An attack would also further radicalize Muslim countries and likely reduce Arab-Iranian hostilities. In addition, it would weaken moderate Arab regimes whose populations even now barely tolerate their willingness to make peace with the Jewish state. A more radical and outraged Pakistan could potentially proffer atomic assistance, or even the fraternal loan of a bomb or fissionable material. If this in turn inspired fears that, in this atmosphere, a bomb might find its way to Israel's current nemesis, Hezbollah, these fears could lead to evacuation and real panic in Israel.
Undoubtedly, an Iranian bomb might make life in Israel seem more precarious, but the aftermath of an attack on Iran certainly would make it so. Increased Muslim hostility and deeper Iranian determination to achieve nuclear-power status are potential consequences of what would be a physically ineffective Israeli attack.
IF IRAN does develop nuclear weapons under present conditions (and it is far from certain that it will), the process-contrary to intelligence exaggerations persistently proffered by Israel-will likely take years, or even decades if the Pakistan experience is any guide. And, if and when Tehran does develop the bomb, Iran scarcely has a viable delivery system for nuclear weapons and nothing thus far in the way of adequate missile capacity.
Moreover, if Iran develops nuclear weapons, it is exceedingly unlikely it will ever detonate them. It is also unlikely that they will pass the weapons along to a substate group like Hezbollah, not least because the rational Tehran leadership would fear they would be implicated as the source of the weapon, inviting devastating retaliation. In other words, if Iran does develop nuclear weapons, it will most likely find them useful, as the experts say, but not "usable." Iran will "use" the weapons in the same way all other nuclear states have: for prestige and deterrence. While hostile and unpleasant in many ways, the leadership in Tehran does not consist of a self-perpetuating gaggle of suicidal lunatics.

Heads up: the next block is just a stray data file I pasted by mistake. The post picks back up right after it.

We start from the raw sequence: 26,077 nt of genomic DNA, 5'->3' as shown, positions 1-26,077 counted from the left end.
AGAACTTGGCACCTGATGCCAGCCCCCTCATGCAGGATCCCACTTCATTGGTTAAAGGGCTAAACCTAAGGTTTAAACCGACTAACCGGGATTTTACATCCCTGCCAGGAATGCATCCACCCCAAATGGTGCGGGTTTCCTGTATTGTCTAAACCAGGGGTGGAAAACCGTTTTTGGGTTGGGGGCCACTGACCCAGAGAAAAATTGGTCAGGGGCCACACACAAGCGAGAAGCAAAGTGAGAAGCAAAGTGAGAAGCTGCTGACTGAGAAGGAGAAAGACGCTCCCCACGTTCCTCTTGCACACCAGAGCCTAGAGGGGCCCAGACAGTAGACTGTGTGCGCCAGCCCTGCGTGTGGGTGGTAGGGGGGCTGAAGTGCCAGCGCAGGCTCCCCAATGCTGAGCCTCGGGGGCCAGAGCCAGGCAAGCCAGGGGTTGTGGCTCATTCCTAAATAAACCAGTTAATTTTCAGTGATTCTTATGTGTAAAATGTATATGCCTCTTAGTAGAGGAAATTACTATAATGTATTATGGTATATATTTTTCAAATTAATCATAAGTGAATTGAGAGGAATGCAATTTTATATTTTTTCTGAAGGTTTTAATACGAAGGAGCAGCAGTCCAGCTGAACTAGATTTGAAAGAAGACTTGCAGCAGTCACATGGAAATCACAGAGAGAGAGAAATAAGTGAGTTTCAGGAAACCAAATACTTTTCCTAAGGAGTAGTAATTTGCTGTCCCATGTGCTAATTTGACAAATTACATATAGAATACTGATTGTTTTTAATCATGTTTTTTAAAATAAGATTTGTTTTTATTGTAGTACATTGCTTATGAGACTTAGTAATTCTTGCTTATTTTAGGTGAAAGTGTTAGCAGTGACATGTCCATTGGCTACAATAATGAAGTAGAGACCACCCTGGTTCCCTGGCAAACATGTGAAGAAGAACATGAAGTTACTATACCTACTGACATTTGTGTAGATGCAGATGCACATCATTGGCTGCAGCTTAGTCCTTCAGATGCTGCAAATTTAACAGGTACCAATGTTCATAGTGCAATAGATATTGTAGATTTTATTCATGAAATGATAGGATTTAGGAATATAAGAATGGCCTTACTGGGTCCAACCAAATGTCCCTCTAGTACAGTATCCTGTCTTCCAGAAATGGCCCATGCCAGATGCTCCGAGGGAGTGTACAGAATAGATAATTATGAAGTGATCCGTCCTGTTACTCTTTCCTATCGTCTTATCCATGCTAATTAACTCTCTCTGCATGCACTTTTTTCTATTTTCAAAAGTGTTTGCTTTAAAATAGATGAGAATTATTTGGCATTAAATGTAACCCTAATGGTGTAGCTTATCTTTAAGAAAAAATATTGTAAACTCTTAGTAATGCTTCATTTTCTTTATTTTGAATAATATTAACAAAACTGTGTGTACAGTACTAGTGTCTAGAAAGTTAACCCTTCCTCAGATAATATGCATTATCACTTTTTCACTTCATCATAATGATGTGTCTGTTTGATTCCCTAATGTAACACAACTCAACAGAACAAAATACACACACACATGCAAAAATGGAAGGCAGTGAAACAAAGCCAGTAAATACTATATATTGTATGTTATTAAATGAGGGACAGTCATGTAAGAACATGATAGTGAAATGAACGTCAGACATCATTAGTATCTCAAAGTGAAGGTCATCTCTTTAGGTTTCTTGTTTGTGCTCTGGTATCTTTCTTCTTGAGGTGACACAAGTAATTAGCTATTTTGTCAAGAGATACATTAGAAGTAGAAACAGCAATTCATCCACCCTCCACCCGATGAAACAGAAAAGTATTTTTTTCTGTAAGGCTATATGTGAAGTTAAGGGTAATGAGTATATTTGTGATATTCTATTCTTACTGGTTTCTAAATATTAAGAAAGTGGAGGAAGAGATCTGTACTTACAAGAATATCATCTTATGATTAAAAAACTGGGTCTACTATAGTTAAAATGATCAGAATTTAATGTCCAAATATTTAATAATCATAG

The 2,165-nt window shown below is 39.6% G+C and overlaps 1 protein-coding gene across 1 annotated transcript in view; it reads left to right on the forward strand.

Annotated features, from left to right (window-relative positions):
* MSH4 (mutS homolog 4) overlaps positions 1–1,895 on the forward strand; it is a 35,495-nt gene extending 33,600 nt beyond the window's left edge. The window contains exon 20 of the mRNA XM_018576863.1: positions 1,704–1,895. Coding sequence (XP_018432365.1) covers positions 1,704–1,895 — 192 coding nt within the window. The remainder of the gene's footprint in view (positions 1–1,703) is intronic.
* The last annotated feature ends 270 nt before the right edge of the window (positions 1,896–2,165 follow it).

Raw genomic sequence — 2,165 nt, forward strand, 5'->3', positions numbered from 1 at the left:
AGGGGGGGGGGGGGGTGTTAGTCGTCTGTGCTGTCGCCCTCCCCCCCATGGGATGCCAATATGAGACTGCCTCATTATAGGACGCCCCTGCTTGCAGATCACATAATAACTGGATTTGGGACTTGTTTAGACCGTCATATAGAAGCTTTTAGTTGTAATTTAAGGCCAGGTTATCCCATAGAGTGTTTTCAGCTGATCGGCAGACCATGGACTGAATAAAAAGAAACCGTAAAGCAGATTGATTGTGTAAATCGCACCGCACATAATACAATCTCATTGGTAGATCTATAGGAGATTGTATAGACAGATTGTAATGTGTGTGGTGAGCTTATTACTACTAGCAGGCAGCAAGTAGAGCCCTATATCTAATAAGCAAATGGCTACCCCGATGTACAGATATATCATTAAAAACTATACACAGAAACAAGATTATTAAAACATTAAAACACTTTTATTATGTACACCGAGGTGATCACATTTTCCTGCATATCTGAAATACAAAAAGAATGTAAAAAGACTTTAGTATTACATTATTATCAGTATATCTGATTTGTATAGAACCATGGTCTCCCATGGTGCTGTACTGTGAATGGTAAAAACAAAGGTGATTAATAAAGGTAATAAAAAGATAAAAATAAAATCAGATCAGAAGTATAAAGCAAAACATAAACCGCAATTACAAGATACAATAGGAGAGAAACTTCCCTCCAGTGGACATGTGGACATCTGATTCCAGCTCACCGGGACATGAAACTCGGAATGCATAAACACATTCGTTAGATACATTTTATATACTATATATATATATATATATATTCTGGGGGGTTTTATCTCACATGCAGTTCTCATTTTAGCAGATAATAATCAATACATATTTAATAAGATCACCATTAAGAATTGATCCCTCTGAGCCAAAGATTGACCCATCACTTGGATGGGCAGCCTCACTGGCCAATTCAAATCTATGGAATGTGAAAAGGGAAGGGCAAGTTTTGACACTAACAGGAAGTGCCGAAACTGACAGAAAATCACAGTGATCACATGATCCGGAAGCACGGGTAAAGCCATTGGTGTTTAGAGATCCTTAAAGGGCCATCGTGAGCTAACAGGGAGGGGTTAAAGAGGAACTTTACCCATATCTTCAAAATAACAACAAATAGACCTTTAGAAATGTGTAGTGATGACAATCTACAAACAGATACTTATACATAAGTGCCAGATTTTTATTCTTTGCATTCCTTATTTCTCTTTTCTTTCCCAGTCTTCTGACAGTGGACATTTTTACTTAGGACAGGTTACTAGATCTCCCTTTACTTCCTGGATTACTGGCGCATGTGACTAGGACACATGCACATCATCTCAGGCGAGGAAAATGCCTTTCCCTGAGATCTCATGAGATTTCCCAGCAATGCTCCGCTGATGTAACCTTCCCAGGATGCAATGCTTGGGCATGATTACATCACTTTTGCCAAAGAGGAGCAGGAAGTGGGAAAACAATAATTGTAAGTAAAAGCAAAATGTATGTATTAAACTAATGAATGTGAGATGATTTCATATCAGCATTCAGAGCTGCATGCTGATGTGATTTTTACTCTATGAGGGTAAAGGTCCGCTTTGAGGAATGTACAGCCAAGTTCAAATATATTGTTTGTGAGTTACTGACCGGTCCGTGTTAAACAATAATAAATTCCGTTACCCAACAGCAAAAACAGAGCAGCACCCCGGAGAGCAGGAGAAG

At some level it would seem the Israeli experts do understand this. According to one observer, participants at a conference on "A Nuclear Iran" held at Hebrew University in Jerusalem grouped themselves into two camps. One, mostly made up of scholars of Iran and the current regime there, argued that a nuclear Iran, while hostile, would out of necessity pursue a pragmatic and risk-averse policy. The other camp, mostly comprised of nonspecialists, insisted that any pragmatism in Tehran would somehow be overthrown as soon as Iran obtained the bomb-which they would then use directly or indirectly against Israel.
If Iran does develop nuclear weapons and then foolishly brandishes them to intimidate others in the area, it will likely find that those who are threatened will not capitulate. Rather, other regional powers will most likely ally with one another (and even the United States and perhaps Israel) to stand up to, and confront, the intimidation. Iran's neighbors are more likely to take that path than embark upon lonely and costly nuclear programs of their own.